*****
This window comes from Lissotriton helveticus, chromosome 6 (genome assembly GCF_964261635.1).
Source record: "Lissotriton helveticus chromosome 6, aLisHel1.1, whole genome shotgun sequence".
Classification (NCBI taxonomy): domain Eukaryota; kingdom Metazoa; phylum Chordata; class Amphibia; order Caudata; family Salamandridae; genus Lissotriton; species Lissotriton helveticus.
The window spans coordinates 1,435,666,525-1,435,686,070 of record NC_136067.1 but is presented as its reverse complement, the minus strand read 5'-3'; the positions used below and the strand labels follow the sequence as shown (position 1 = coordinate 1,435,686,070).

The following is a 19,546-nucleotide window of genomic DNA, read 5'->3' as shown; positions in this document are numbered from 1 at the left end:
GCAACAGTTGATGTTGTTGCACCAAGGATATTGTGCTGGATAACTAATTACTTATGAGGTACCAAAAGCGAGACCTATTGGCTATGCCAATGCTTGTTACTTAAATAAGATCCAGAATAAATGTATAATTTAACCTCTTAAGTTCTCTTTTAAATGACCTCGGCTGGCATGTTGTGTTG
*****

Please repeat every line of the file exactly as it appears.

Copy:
This window comes from Lissotriton helveticus, chromosome 6 (genome assembly GCF_964261635.1).
Source record: "Lissotriton helveticus chromosome 6, aLisHel1.1, whole genome shotgun sequence".
Classification (NCBI taxonomy): domain Eukaryota; kingdom Metazoa; phylum Chordata; class Amphibia; order Caudata; family Salamandridae; genus Lissotriton; species Lissotriton helveticus.
The window spans coordinates 1,435,666,525-1,435,686,070 of record NC_136067.1 but is presented as its reverse complement, the minus strand read 5'-3'; the positions used below and the strand labels follow the sequence as shown (position 1 = coordinate 1,435,686,070).

The following is a 19,546-nucleotide window of genomic DNA, read 5'->3' as shown; positions in this document are numbered from 1 at the left end:
GCAACAGTTGATGTTGTTGCACCAAGGATATTGTGCTGGATAACTAATTACTTATGAGGTACCAAAAGCGAGACCTATTGGCTATGCCAATGCTTGTTACTTAAATAAGATCCAGAATAAATGTATAATTTAACCTCTTAAGTTCTCTTTTAAATGACCTCGGCTGGCATGTTGTGTTG